There's also a separate Nvidia "Maxwell" graphics processor to help push pixels around faster than the embedded GPU in the Intel processor for apps that demand it.
In other words, more than enough to run Windows 10 very quickly. The 13.5-inch PixelSense display has very high resolution, 3000 by 2000 pixels, but the graphics hardware in the Surface Book can keep up quite easily.
Windows 10 also scales the desktop and window elements of the user interface properly at 200 percent. I tried at 1:1 scaling, but it's not really usable as everything on the screen is tiny.
GeekBench 3 rated the single core processor score at 3480 and the multicore equivalent at 7165. This is quicker than the iPad Pro, which managed 3220 and 5442 in the single and multicore tests respectively, but a comparison between the two is difficult due to different processor architectures and Windows 10 and Apple iOS 9.1 being very dissimilar in how people use them: Windows 10 for instance allows full file system access, but iOS 9.1 doesn't.
You won't be disappointed with the performance of the Surface Book in the vast majority of scenarios.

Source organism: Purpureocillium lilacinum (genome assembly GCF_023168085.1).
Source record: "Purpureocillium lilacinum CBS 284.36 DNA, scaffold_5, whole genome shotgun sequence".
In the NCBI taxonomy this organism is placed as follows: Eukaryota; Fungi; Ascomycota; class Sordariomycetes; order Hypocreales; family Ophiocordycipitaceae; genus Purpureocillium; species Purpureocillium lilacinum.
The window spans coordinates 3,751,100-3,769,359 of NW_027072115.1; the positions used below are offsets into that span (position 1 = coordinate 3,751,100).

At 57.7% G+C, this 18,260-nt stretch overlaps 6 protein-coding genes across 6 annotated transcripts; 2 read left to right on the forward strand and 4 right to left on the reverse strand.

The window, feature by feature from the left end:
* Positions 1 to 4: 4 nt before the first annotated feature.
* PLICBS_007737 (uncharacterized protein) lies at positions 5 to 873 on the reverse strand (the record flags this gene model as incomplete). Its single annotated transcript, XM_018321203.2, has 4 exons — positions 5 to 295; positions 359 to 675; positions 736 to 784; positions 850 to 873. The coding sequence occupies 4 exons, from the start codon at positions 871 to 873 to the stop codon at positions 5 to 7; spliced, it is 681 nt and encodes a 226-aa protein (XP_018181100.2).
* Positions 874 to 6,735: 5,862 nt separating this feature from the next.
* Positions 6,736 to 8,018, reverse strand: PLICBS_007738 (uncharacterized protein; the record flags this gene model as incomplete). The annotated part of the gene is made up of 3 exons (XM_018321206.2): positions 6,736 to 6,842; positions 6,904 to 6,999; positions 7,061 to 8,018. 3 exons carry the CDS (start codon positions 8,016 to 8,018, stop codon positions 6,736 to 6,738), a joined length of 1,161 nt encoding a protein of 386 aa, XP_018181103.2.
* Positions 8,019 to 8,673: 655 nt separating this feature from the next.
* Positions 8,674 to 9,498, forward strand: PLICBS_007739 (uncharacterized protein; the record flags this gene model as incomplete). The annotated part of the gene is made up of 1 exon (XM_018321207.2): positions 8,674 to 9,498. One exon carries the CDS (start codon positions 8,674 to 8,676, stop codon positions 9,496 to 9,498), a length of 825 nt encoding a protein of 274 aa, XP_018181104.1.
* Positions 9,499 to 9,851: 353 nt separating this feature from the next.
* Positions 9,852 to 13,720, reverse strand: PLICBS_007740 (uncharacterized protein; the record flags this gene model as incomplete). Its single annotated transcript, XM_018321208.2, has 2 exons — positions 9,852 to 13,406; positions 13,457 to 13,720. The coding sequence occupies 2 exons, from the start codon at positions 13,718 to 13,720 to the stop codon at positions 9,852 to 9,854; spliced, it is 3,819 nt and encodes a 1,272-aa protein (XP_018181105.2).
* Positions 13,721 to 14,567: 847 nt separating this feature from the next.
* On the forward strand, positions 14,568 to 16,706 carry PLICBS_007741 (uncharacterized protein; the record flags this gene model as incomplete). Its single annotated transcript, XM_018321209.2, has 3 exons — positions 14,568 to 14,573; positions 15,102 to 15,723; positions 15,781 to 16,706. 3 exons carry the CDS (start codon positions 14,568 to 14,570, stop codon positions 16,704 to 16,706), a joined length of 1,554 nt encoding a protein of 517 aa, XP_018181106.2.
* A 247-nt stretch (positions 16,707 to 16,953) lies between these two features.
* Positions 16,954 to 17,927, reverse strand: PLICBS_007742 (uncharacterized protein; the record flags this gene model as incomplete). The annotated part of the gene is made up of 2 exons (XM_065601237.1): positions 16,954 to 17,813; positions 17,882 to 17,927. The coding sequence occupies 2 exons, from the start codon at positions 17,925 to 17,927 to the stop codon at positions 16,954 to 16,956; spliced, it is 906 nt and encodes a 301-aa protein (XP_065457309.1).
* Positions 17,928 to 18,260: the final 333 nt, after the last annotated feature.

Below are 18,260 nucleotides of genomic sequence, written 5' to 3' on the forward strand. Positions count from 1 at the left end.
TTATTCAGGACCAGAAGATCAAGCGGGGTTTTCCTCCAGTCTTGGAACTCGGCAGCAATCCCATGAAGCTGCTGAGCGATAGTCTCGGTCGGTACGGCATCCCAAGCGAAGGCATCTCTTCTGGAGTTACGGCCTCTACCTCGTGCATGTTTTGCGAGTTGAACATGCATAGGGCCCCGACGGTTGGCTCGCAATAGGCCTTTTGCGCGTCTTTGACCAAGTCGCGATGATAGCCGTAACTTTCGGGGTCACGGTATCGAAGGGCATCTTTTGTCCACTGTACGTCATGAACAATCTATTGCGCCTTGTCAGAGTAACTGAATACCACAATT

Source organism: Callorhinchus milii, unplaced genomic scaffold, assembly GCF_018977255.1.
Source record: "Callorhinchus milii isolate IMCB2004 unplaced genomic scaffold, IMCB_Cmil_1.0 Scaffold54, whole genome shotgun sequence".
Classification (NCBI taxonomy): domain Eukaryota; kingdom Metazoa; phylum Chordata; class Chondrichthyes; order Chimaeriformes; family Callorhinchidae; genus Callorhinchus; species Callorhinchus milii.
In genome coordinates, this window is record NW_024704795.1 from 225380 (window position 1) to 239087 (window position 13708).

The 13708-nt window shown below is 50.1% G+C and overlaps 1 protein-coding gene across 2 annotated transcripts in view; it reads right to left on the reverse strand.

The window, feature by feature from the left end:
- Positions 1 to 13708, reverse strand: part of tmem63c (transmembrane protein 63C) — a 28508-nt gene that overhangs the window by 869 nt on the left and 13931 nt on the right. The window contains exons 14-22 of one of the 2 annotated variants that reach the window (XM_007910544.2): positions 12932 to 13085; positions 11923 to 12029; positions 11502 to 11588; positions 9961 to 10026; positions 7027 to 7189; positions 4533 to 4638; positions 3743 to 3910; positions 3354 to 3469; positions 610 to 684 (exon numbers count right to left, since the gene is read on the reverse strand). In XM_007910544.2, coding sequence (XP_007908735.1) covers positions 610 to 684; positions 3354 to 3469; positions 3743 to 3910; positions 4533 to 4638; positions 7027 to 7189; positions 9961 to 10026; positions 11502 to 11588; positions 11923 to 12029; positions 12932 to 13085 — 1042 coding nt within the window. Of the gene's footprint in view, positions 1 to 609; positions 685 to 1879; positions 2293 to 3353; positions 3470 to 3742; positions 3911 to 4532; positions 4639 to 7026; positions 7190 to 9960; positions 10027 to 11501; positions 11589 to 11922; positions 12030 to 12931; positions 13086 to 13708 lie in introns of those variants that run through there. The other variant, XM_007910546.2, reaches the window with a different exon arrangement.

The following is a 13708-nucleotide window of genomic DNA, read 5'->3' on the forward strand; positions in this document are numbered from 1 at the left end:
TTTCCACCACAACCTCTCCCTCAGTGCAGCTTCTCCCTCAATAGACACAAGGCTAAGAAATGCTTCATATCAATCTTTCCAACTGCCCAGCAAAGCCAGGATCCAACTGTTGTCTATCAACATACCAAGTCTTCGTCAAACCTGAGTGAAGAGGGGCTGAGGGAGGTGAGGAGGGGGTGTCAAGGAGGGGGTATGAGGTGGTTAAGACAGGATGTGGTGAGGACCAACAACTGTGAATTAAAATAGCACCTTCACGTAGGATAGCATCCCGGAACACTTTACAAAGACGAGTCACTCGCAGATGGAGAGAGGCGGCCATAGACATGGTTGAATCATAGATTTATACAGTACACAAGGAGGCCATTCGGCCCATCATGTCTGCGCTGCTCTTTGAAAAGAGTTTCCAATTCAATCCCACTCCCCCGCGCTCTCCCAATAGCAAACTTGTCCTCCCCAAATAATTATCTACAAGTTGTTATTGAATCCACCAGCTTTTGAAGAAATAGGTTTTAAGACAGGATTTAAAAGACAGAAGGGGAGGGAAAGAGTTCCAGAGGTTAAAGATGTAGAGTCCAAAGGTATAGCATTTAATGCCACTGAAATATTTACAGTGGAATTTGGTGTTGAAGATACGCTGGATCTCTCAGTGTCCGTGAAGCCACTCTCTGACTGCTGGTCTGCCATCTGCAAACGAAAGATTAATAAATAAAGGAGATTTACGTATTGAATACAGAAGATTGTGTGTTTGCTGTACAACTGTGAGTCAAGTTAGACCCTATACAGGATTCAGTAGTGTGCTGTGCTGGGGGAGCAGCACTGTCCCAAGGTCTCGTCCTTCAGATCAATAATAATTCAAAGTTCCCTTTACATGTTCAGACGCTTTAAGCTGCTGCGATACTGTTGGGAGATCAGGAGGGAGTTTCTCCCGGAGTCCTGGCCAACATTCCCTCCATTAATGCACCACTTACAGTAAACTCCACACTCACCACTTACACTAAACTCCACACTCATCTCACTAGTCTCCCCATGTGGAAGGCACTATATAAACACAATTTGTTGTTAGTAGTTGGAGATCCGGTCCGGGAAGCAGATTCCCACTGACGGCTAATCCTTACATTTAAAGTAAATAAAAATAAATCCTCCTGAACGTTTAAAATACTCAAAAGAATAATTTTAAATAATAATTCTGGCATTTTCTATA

Pretty but pricey
You will, however, pay a premium for the tablet/laptop functionality: my $4199 review unit is a good chunk'o'change. You could buy a top of the range 13-inch MacBook Pro with similar specs as the Surface Book and have change left for an iPad mini 4 as a companion tablet.
Staying on the Microsoft side of the fence, the Surface Pro 4 top dog model has the same 512GB sized storage, 16GB RAM, is lighter, has a Core i7 processor but a slightly lower resolution PixelSense screen and no secondary graphics card - it costs $3580 with the Type keyboard cover, and runs Windows 10 just fine.
If you don't want to spend over four grand but still want the Surface Book, the range starts with a Core i5 model that has 8GB RAM and 128GB storage, costing $2299. While the processor and memory amount should be enough for Windows 10, you miss out on the Nvidia graphics card and 128GB storage could be tight.
Moving up the range, the Core i5 model with 256GB storage, 8GB RAM and secondary Nvidia graphics card for $2949 looks like the best deal; there's also a Core i7 equipped variant with 8GB RAM, 256GB storage (and the Nvidia graphics card) for $3299.
If you're going to spend that kind of money, another $900 for the top of the range Surface Book buys better value overall.
The high price of the Surface Book will, unfortunately, limit the appeal of the device.
It's a good notebook but it's not clear that the tablet functionality - which is only adequate, with no case and short battery life - adds enough functionality to be worth the premium over standard clamshell laptops.